Pembrokeshire is a popular destination for tourists. They are attracted by the unspoiled scenery, beautiful landscape and abundant wildlife. While some people relax on the fine sandy beaches, others seek adventure on land and sea.
They may kayak up the Daugleddau Estuary or go coasteering along the rugged coastline. Other visitors take pleasure from conquering the Pembrokeshire Coast Path National Trail or from seeing an elusive bird or animal.
Visitors are of great benefit to Pembrokeshire and tourism is an important part of the local economy. The money they spend can help protect and enhance the scenery and wildlife of the area, while jobs are created to cater for visitors’ needs.
Coasteering at Porth Clais
But while there are many benefits, tourism can also have negative impacts. Too many visitors in just a few honeypot locations can cause problems. Where do people park their cars? How do so many feet affect the wildlife and the Coast Path?
The Pembrokeshire Coast is a popular holiday area and so there is a demand for caravan and camp sites. These sites can bring economic benefits such as local employment to the area. However large areas of gleaming white and coloured caravans can spoil the natural beauty of the area, making it less attractive and less appealing to visitors. Some of the arguments given on both sides are listed below.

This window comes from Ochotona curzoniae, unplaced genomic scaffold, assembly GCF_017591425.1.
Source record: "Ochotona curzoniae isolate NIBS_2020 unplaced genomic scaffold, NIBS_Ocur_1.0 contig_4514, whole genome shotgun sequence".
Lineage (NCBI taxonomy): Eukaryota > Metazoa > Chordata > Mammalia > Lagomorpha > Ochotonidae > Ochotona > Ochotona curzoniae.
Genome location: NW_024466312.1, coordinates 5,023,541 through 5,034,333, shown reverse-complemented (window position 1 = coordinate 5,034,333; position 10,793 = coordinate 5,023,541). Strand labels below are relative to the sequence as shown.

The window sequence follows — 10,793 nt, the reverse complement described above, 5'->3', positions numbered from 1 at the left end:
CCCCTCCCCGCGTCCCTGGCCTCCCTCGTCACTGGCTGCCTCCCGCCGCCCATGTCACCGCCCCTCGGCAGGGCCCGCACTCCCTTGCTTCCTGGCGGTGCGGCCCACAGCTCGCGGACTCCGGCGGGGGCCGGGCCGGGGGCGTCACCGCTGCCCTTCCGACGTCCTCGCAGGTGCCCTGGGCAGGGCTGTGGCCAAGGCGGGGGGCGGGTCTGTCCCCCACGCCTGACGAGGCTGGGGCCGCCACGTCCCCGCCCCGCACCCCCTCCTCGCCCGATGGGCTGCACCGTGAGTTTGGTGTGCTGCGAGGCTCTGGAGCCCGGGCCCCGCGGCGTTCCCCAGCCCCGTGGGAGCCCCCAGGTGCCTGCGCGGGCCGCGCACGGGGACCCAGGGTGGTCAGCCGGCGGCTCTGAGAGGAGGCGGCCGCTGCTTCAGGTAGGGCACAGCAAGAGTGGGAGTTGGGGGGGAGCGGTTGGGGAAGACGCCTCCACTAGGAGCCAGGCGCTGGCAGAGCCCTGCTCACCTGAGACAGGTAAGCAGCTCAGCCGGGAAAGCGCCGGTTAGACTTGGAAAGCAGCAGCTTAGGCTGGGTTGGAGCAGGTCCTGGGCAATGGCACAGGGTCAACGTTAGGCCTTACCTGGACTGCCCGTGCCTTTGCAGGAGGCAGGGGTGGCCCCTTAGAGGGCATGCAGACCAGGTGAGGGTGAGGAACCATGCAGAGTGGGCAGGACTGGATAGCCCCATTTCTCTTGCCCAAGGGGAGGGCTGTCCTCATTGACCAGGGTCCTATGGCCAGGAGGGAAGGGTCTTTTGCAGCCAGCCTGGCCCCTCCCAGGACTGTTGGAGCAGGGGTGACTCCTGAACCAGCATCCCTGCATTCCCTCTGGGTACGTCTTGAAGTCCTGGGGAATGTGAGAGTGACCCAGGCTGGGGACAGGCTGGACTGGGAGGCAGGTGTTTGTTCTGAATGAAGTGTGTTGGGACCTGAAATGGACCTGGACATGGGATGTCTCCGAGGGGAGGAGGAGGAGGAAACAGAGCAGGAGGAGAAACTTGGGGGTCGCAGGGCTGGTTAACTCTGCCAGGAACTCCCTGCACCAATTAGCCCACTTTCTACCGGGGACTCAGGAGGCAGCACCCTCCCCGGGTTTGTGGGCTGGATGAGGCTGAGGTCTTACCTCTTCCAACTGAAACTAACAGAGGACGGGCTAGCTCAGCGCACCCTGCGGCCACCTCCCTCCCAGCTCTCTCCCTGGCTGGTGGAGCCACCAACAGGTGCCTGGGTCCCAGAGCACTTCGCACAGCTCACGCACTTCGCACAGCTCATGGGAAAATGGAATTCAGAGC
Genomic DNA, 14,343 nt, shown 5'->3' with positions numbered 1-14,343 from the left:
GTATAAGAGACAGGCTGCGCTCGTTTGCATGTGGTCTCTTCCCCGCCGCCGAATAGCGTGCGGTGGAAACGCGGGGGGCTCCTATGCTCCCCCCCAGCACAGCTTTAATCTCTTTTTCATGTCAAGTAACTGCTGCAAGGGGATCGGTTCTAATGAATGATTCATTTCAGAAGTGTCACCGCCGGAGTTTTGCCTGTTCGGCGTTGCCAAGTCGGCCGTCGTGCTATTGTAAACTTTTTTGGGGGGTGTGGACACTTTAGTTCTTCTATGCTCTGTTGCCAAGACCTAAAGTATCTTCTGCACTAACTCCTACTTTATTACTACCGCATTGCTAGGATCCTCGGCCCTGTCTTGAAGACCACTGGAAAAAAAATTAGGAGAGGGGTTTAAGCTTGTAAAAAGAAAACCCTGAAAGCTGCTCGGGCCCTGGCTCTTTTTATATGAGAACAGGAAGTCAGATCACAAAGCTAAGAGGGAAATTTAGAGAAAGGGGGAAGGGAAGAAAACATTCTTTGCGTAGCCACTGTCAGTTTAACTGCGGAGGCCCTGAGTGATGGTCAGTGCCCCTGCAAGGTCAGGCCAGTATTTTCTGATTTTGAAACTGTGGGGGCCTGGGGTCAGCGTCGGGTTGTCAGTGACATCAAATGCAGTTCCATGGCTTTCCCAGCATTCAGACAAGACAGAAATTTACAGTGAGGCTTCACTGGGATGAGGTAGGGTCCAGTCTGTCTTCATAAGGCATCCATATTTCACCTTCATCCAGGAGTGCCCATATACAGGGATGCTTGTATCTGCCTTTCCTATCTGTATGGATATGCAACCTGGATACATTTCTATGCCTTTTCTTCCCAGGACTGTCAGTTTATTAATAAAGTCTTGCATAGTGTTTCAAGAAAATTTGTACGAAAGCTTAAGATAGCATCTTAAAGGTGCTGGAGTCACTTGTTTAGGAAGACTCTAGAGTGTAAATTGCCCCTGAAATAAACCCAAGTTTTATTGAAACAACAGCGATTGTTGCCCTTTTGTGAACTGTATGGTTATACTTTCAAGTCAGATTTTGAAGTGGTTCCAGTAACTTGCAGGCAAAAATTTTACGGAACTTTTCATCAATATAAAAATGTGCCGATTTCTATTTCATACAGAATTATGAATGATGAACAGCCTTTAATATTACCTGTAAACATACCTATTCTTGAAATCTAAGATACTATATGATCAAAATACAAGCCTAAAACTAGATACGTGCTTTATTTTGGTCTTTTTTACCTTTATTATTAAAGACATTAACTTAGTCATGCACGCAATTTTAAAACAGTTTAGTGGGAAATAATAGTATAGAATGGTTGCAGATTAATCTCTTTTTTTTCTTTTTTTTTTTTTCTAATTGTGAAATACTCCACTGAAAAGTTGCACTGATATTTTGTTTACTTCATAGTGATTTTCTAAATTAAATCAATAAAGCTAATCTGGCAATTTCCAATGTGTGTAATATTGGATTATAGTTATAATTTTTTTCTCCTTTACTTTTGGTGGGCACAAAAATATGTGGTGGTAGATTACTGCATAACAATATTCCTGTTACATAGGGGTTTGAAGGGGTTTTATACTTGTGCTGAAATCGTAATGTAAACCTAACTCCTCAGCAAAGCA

A caravan site in Pembrokeshire
Advantages of caravan sites:
- Bring money into the area
- Provide local employment opportunities
- Provide low cost holidays for more people
- Take the pressure off local housing by providing alternative accommodation.
Disadvantages of caravan sites:
- Spoil the natural beauty of the area and make it less attractive as a tourist destination
- Employment opportunities tend to be low paid and seasonal
- People staying in caravan sites often bring their food with them and so do not spend much in local shops and restaurants